In a letter dated 17 December 2013, Antonio Cardinal Cañizares Llovera and Gianfranco Cardinal Ravasi announced a joint venture by the Congregation for Divine Worship and the Discipline of the Sacraments and the Pontifical Council for Culture: a questionnaire entitled “Sacred Music: Fifty Years after the Council” intended to “foster, at the Episcopal Conference, in the liturgical Commissions, formation Centres, pastoral, musical or liturgical journals, and intense and enriching reflection on the musical patrimony of the Church, the liturgical music composed in the last 50 years, and the influence of both on the quality of liturgical participation and the dialogue between the Church and the panorama of contemporary art and culture.” Formally addressed to Episcopal Conferences and Major Religious Instituted and Faculties of Theology, the questionnaire is intended as an “enquiry into the state of sacred music in all its aspects (liturgy, formation, pastoral activity, concerts) with the aim of reflecting on the developments in the field of music and the desire to offer a contribution to the ministry of musicians for the glory of God and the sanctification of the faithful.”
The questionnaire is divided into seven major sections totaling 40 questions. Each section includes an orienting paragraph exploring the topic and a series of appended questions. The sections comprise: 1) Formation of those cultivating music for ministerial service (7 questions); 2) Musical Heritage (4 questions on the Church’s musical patrimony and inculturation; 1 question on regulation of concerts in churches); 3) Contemporary musical culture (3 questions on the use and evaluation of new musical registers in contemporary cultures); 4) Eucharistic celebrations, other sacraments and the Liturgy of the Hours (5 questions on the use of music in various liturgical settings); 5) Composition (10 questions identifying who the main composers of sacred music have been in the past fifty years, how their compositions have been received by worshiping assemblies, and what procedures are in place to foster and control liturgical music composition); 6) Choir (5 questions on the existence, function and placement of choir and animator); 7) Instruments (5 questions on the pipe organ and other instruments in use during worship, regulation by episcopal conferences, and funding for performance and distribution of musical scores).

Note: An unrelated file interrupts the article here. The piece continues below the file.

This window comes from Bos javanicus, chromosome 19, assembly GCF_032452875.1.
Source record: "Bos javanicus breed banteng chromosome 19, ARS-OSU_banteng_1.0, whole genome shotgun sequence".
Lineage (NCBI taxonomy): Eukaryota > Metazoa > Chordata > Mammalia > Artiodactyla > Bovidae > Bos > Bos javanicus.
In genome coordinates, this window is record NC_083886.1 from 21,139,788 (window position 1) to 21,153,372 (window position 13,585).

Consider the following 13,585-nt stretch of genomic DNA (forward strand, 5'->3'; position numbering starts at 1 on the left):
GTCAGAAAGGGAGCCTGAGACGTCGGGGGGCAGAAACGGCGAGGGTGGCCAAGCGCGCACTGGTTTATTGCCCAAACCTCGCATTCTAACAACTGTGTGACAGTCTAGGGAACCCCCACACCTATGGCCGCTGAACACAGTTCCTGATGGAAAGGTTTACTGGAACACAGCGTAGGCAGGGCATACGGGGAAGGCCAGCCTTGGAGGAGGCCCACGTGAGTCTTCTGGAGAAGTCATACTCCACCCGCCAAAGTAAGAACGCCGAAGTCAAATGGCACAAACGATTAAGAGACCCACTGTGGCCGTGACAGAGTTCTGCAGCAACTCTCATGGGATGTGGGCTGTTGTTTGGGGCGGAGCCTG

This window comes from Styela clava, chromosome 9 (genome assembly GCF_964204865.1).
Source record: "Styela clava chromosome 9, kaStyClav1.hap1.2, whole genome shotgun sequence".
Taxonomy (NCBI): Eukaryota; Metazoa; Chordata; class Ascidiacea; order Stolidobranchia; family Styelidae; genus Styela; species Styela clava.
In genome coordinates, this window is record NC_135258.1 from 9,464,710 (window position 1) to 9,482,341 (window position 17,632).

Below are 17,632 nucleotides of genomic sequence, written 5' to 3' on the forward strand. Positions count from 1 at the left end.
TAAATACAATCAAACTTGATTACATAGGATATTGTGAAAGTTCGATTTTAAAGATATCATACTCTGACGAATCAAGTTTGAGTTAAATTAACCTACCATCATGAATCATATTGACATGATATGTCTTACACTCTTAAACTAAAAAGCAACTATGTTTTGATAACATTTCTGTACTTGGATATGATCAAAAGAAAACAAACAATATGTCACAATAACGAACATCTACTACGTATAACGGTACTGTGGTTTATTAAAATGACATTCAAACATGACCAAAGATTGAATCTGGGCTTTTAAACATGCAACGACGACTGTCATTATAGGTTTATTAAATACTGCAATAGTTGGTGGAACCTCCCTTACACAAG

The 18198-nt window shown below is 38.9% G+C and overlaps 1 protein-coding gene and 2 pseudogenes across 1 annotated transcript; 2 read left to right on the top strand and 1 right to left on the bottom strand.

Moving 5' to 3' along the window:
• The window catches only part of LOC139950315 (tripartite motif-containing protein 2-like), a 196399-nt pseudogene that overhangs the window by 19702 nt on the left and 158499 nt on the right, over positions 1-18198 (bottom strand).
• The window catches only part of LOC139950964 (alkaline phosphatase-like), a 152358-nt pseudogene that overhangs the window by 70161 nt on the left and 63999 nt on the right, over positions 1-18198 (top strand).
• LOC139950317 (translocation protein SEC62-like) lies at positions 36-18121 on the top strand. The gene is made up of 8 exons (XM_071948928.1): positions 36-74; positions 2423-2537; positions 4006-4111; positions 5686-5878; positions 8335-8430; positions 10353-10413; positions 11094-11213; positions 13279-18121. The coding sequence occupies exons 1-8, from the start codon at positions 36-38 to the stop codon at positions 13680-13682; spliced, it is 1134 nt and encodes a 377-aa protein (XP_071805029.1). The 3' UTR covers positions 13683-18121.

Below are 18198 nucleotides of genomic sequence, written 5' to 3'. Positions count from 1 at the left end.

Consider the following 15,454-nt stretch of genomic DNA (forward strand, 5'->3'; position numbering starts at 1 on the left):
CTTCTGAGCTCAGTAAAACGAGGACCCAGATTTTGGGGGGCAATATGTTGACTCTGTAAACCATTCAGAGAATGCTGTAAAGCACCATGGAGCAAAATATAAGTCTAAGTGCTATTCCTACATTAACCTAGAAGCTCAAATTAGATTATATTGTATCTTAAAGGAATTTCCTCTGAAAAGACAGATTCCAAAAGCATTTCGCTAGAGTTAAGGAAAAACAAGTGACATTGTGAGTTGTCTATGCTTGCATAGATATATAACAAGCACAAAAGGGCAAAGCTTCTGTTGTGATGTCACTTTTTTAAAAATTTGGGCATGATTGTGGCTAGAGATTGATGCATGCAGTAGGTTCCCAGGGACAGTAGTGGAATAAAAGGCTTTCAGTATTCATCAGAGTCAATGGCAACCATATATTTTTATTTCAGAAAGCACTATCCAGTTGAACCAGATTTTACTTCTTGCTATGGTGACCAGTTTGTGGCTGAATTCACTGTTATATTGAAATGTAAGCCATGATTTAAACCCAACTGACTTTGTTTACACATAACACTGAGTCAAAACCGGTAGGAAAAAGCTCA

What may be of the greatest interest in the questionnaire, however, is a seven-article “Accompanying Text,” “offered as a support to the questionnaire…, and considers particularly the instruction Musicam Sacram of 5 March 1967….” Articles2-5 and 7 are dense reflections on sacred/liturgical music that will repay much study and discussion. For example:
2. Sacred music, an integral part of the ars celebrandi, has a particular bond with the liturgical celebration and is called to foster in the faithful a full, prayerful and respectful participation of the sacred silence. The celebrative style of liturgical music should tell aloud the primacy of God and His work of salvation for us, testifying to the centrality of Christ who died and rose again, and renews his sacrificial offering in the Eucharist. The language of sound, which reaches across every geographic-cultural boundary and can be understood in every time and place, is the privileged instrument with which to celebrate the universality of the Church, whose Mystery of Unity is made present in every community reunited around the Eucharistic table. As with the liturgy, sacred Music must aspire to a noble beauty, and be able to bring together the treasures of the past with the real art of our time.
Given the richness of this kind of writing it is somewhat surprising to find in article 6 the condemnation of a particular genre of music:
6…. In daily liturgical celebrations use is made, in some parts of the world, of a music of a minimalist character defined “ambiental music” or “new age”. Often, for example, it is used as background music for Eucharistic adoration, but it is not really conducive to a state of personal prayer. While prayer opens up, through the action of the Spirit, to the mystical contemplation of the mystery of Christ, ambiental music raises states of consciousness that are artificial and inadequate, being similar to some techniques of mind manipulation commonly used in subliminal psychology. Liturgical music does not induce silence but conduces it; it welcomes as a gift and fruit of grace what ambiental music achieve through mere human effort…
Since no other genres of music are similarly brought forward for condemnation, one wonders if the entire exercise may be a thinly disguised attempt to make sure that “ambiental/new age music” is not used in the liturgy.
The questionnaire in English, French, Italian, Spanish and Portuguese can be found at the Pontifical Council for Culture. Responses to the questionnaire should be sent before 30 April 2014 to the Pontifical Council for Culture, Vatican City, or via email to firstname.lastname@example.org.